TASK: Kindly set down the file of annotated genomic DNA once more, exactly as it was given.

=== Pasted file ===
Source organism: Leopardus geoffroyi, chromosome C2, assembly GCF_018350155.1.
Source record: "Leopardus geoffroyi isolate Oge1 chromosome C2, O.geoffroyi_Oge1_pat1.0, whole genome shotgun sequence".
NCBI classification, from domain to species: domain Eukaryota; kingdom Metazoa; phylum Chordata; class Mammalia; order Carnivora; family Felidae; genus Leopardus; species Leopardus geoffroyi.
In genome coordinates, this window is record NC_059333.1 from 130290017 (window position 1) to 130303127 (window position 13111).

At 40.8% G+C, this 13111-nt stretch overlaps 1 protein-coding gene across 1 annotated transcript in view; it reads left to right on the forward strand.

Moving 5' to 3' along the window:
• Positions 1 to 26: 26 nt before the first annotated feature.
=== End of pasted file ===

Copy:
Source organism: Leopardus geoffroyi, chromosome C2, assembly GCF_018350155.1.
Source record: "Leopardus geoffroyi isolate Oge1 chromosome C2, O.geoffroyi_Oge1_pat1.0, whole genome shotgun sequence".
NCBI classification, from domain to species: domain Eukaryota; kingdom Metazoa; phylum Chordata; class Mammalia; order Carnivora; family Felidae; genus Leopardus; species Leopardus geoffroyi.
In genome coordinates, this window is record NC_059333.1 from 130290017 (window position 1) to 130303127 (window position 13111).

At 40.8% G+C, this 13111-nt stretch overlaps 1 protein-coding gene across 1 annotated transcript in view; it reads left to right on the forward strand.

Moving 5' to 3' along the window:
• Positions 1 to 26: 26 nt before the first annotated feature.